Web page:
palaver might young auntie men put back
    put low far away
    palaver hid up young auntie me regret
    her recent passing and how
    she joked about chameleon leprechauns
    goggle-eyed in the photobooth
    put this sappy look on tacky wearing young
    the girl-next door, put on allure that shouted
    Look at Auntie giving up (digging) the sappy right here
    a young comealong bare-kneed
    disappeared doll memory gone

    ReplyDelete
  5. I am sooo outta my league here at OLJ BUT I am learning from you amazing poets! Thank you for allowing me to play along with you. Here is my offering after seeing how a loose translation really works.

    Violence

    Tries... I am pointing at efforts
    I seize the horizon of chance

    requiem of pretenses?
    funeral song of the two sides?

    Ask him if tender nostrum aid
    arcane echoes of argue and violence.

    Viajantes, by Conceição Lima

    Traziam poentes e estradas
    A sede do horizonte os chamava.

    - A quem pertences tu?
    Quem são os da tua casa?

    Assim estendia nossa avó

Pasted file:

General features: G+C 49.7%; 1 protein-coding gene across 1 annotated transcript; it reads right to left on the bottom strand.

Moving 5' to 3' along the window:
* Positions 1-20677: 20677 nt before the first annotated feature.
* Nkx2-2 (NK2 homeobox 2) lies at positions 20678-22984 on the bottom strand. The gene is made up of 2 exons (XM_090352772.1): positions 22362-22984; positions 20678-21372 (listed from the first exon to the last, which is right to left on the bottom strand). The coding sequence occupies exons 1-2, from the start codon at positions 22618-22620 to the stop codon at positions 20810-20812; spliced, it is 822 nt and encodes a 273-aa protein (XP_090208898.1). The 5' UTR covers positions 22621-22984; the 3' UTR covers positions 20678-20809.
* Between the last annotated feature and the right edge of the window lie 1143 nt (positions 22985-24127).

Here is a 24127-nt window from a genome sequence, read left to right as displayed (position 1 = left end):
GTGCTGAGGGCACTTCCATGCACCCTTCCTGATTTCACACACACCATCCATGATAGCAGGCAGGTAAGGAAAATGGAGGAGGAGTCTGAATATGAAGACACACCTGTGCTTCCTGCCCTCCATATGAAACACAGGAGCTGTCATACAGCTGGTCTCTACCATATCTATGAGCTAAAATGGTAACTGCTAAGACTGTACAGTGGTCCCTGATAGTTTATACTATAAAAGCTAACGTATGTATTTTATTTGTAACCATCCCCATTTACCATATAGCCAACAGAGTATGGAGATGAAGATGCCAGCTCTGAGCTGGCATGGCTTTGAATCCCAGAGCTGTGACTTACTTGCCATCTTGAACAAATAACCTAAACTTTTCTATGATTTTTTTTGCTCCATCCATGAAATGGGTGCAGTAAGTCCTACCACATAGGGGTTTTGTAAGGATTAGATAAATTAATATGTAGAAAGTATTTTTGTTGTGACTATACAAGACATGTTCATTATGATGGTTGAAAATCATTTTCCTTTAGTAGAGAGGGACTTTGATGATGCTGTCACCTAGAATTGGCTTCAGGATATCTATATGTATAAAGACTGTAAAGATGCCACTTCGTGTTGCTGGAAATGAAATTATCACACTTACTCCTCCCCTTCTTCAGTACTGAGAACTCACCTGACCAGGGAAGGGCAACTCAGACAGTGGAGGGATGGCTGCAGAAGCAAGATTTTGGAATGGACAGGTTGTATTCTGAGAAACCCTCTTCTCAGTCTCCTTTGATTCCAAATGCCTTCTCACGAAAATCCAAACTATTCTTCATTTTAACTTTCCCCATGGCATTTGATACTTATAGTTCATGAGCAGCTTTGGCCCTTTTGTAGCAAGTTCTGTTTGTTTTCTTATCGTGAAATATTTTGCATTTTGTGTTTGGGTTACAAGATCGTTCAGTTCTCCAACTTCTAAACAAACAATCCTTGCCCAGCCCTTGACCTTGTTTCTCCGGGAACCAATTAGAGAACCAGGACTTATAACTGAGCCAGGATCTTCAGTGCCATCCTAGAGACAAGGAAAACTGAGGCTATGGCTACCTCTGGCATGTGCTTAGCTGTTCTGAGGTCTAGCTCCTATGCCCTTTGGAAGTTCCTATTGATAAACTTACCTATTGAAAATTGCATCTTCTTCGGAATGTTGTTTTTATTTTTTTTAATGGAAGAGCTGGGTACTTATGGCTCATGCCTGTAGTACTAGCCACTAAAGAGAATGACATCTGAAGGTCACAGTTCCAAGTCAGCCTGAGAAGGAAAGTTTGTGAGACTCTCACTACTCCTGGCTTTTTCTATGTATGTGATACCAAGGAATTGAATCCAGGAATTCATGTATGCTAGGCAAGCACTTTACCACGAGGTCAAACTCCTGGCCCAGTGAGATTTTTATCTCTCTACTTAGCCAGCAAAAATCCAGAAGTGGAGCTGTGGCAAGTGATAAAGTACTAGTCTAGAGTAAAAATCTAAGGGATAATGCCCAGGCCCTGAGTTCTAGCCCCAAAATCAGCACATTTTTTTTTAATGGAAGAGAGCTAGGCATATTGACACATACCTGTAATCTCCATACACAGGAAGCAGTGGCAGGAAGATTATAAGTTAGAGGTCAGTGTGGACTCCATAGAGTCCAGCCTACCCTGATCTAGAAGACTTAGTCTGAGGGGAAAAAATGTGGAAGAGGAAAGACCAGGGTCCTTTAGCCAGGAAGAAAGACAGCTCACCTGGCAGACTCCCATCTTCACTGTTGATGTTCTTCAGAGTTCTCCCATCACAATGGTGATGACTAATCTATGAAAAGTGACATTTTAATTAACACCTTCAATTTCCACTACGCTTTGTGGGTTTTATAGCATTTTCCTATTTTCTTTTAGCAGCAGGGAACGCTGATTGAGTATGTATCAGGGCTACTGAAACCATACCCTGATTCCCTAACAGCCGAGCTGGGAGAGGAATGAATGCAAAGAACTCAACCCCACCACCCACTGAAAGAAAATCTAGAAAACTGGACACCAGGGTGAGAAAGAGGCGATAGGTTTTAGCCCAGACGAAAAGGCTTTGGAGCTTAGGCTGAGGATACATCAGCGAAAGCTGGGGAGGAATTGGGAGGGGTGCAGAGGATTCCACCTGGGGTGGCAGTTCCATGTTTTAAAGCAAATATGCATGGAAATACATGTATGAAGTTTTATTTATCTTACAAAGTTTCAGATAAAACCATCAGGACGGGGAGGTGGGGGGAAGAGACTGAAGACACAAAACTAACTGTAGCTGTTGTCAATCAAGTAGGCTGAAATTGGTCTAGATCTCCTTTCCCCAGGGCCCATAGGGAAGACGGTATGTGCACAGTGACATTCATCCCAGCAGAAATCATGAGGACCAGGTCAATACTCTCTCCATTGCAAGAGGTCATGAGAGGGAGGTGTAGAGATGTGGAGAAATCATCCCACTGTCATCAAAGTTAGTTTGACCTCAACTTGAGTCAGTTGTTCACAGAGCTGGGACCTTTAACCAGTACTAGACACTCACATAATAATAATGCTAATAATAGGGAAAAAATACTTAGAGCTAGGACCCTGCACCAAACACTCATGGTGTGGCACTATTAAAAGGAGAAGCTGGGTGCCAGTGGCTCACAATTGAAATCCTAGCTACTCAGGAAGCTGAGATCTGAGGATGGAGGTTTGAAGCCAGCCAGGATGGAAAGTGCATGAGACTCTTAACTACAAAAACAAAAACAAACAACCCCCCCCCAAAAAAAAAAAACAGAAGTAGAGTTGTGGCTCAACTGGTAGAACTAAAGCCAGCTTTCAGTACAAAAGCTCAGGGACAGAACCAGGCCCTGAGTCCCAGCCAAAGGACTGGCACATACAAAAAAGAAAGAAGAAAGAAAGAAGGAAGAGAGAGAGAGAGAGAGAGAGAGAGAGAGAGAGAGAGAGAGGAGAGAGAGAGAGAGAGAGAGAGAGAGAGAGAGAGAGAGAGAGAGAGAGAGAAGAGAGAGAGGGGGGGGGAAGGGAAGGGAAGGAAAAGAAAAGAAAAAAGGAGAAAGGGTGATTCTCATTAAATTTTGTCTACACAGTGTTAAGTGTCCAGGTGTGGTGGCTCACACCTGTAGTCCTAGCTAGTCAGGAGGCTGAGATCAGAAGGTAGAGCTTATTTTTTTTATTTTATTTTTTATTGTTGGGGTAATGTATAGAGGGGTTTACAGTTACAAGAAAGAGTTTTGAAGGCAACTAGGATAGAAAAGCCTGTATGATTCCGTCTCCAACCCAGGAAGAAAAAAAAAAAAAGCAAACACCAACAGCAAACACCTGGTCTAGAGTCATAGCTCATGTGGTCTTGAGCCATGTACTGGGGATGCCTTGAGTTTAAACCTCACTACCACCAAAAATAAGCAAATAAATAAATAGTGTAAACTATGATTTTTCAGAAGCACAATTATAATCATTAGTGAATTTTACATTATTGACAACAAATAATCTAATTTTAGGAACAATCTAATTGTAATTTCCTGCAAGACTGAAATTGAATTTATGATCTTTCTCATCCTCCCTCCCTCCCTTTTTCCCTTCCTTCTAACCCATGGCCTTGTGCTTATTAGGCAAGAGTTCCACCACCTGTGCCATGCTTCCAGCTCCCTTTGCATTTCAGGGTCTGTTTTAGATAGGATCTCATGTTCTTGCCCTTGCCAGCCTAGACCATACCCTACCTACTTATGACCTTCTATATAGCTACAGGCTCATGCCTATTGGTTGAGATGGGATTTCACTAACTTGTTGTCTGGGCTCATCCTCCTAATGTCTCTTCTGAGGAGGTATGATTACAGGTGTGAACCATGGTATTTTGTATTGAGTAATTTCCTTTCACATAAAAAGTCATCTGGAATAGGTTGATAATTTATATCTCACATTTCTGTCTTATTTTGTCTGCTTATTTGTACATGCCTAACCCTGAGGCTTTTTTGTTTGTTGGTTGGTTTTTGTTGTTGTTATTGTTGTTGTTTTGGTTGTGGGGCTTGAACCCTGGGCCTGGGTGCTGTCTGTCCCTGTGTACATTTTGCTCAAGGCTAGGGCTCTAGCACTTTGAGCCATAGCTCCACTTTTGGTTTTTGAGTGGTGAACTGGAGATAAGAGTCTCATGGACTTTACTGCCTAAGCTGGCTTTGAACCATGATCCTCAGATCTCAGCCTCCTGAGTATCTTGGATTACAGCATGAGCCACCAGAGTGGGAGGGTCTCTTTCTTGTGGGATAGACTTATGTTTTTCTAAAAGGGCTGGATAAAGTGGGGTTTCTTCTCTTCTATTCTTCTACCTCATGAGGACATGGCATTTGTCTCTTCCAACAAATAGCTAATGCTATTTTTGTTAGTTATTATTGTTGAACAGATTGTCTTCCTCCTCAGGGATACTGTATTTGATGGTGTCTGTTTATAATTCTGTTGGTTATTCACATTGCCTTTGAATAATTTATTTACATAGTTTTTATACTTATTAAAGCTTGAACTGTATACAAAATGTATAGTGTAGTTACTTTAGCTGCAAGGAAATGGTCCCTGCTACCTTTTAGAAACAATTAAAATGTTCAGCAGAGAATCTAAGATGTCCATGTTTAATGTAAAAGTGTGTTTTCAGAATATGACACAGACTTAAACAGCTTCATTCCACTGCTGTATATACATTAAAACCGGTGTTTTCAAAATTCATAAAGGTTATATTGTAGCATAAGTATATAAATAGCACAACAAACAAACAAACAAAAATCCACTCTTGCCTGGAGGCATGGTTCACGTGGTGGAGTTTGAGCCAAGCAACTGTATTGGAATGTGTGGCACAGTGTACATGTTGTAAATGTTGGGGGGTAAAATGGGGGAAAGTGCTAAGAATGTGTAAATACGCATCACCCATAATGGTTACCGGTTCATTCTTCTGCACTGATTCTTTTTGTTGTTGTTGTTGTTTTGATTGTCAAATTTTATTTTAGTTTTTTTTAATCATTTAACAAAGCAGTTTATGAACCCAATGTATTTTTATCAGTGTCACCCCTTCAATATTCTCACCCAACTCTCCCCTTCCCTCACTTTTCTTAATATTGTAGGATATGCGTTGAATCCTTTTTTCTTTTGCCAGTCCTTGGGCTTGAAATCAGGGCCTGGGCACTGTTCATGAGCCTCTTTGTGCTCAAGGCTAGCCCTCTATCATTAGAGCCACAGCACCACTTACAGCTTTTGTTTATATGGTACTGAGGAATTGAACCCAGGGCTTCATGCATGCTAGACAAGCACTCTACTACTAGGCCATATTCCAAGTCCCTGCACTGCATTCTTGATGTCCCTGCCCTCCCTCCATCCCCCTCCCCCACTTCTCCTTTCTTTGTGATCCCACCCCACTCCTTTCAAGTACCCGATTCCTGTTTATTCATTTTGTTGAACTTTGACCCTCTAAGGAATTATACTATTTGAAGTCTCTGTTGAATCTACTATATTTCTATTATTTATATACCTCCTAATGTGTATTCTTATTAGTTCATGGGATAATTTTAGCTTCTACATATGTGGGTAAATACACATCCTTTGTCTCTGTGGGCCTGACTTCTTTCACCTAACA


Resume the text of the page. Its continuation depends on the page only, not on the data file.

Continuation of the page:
A caneca de água ao viajante.

    ReplyDelete
    Replies
    1. Hi, Debi! There's no such thing as "out of your league," especially with this challenge ... just as there's no right or wrong way of doing a loose translation! Some folks "translate" word for word, some by what they see, some by how the original language text makes them feel ... Some latch on to one thing that seems familiar in the foreign tongue and "translate" that familiarity! :)

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  6. This sounds fun! Thank you for the inspiration once again, Khara!!
    xo

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  7. Hi!! I'm a day late...need to adjust my notifications so that I get you instantly!

    Thank you for the challenge...it was definitely mind stretching! :)

    http://wordrustling.wordpress.com/2013/08/06/via-jauntlets/

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    Replies
    1. I like the poem we chose also. It was perfect for this challenge which is new to me. It's so cool to see how the words triggered such different responses. Very nice work, Hannah.

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  8. Great translations so far, everyone! Remember: There's no right or wrong way to do this, just follow your gut! As the challenge goes on, some forms will be a little more structured, but that doesn't mean you'll have to adhere to their every rule and structural guideline to do it right. Just do it write ... your write, your rules! Cheers!